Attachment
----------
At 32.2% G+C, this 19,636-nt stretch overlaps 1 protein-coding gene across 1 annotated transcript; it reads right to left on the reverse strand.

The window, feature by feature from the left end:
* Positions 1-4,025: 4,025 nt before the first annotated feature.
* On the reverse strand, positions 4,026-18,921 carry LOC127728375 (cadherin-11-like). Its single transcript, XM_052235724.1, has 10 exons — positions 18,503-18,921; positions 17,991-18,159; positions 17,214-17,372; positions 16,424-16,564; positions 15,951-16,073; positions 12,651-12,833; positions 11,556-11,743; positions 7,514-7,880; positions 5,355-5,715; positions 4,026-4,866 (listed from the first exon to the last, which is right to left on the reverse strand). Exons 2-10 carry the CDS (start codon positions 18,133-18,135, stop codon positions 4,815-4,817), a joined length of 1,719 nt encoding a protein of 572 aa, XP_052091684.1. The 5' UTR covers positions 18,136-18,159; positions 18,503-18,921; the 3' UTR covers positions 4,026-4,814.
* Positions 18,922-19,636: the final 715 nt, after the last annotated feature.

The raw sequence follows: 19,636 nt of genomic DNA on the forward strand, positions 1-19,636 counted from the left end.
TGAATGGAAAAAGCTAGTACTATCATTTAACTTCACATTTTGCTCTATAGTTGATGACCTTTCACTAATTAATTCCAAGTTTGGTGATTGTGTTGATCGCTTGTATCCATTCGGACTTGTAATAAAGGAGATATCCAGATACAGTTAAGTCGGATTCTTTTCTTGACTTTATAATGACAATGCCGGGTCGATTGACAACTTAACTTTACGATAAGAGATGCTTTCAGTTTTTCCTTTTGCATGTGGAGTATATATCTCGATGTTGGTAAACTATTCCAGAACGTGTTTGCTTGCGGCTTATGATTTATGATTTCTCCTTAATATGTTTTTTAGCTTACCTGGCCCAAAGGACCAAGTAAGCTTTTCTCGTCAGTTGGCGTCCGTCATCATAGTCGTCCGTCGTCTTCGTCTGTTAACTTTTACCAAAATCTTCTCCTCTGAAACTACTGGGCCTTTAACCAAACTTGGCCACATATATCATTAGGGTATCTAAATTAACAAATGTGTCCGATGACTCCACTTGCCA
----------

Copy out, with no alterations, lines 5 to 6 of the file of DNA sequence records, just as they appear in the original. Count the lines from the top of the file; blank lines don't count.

* Positions 18,922-19,636: the final 715 nt, after the last annotated feature.

The raw sequence follows: 19,636 nt of genomic DNA on the forward strand, positions 1-19,636 counted from the left end.